Archive for July, 2008

Avril Lavigne, YouTube Entrepreneur

Interesting article in the Globe and Mail describing how Avril Lavigne has earned about $2 million for herself, songwriters, and music publishers from YouTube.

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July 31, 2008 1 comment Must Reads

CRTC Confirms Do-Not-Call Registry By September 30th

The CRTC has today confirmed that the national do-not-call registry will launch by September 30th.  Given the number of exempt organizations – registered charities, political parties, polling companies, newspapers, businesses with a prior business relationship – Canadians will still need to individually opt-out of hundreds of additional organizations for the […]

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July 30, 2008 12 comments News

The Canadian Copyfight 2.0

Last week, I delivered a talk to the Toronto Fair Copyright for Canada chapter that chronicled the Canadian copyfight and stressed how important it is for Canadians to speak out now on the Canadian DMCA.  Audio and slides of that talk have been posted on Blip.tv and embedded below.  A […]

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July 30, 2008 2 comments News

The Canadian Copyfight 2.0

Last week, I delivered a talk to the Toronto Fair Copyright for Canada chapter that chronicled the Canadian copyfight and stressed how important it is for Canadians to speak out now on the Canadian DMCA.  Audio and slides of that talk have been posted on Blip.tv and embedded below.  A […]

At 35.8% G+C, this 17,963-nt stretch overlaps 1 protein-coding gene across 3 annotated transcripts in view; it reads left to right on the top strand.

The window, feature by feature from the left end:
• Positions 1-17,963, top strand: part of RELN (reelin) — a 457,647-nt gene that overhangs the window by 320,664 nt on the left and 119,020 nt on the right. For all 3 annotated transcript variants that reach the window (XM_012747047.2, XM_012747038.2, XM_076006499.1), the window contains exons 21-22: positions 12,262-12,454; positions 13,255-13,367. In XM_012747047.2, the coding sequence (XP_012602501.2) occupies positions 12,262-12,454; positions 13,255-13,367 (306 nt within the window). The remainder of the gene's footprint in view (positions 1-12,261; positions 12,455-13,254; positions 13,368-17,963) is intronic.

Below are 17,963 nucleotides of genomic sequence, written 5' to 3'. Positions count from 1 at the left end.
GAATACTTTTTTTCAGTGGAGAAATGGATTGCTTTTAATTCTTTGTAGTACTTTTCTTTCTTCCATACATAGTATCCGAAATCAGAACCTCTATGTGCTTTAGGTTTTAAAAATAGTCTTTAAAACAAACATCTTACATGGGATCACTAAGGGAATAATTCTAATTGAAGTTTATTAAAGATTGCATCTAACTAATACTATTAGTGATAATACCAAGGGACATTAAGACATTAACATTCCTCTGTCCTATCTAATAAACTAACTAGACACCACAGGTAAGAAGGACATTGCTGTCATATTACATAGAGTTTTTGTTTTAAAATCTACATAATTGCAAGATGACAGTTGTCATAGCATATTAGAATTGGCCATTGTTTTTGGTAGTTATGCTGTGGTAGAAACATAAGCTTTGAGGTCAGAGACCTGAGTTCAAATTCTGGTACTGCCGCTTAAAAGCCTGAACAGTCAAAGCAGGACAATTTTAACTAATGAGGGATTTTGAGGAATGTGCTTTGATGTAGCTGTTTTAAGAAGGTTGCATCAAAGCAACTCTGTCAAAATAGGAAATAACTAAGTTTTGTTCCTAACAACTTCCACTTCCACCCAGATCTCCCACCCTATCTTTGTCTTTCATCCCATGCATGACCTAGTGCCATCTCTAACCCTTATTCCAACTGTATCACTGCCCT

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July 30, 2008 Comments are Disabled Stop CDMCA

61 Reforms to C-61, Day 28: TPMs – Interoperability Exception, Linux and DVDs

The emergence of open source software as a powerful alternative to proprietary software models has been an important business and societal development.  Open source software is today widely used by consumers (e.g., Firefox browser) and businesses (e.g., Linux operating system, Apache web server).  From a policy perspective, the Canadian government's professed goal is to create a level playing field so that the marketplace rather than laws will determine marketplace winners.  It has opposed attempts to create policy preferences for open source (over the objection of some advocates and countries) instead favouring a more neutral approach.

Notwithstanding the claims of neutrality, Bill C-61 creates significant marketplace impediments for open source software.  Achieving a level playing field requires interoperability so that differing computer systems can freely exchange data.  The bill includes an interoperability provision at Section 41.12 which states that the anti-circumvention provisions do not apply to:

a person who owns a computer program or a copy of it, or has a licence to use the program or copy, and who circumvents a technological measure that protects that program or copy for the sole purpose of obtaining information that would allow the person to make the program and any other computer program interoperable.

The problem with this provision is that it does not extend far enough to maintain a level playing field. 

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July 30, 2008 4 comments News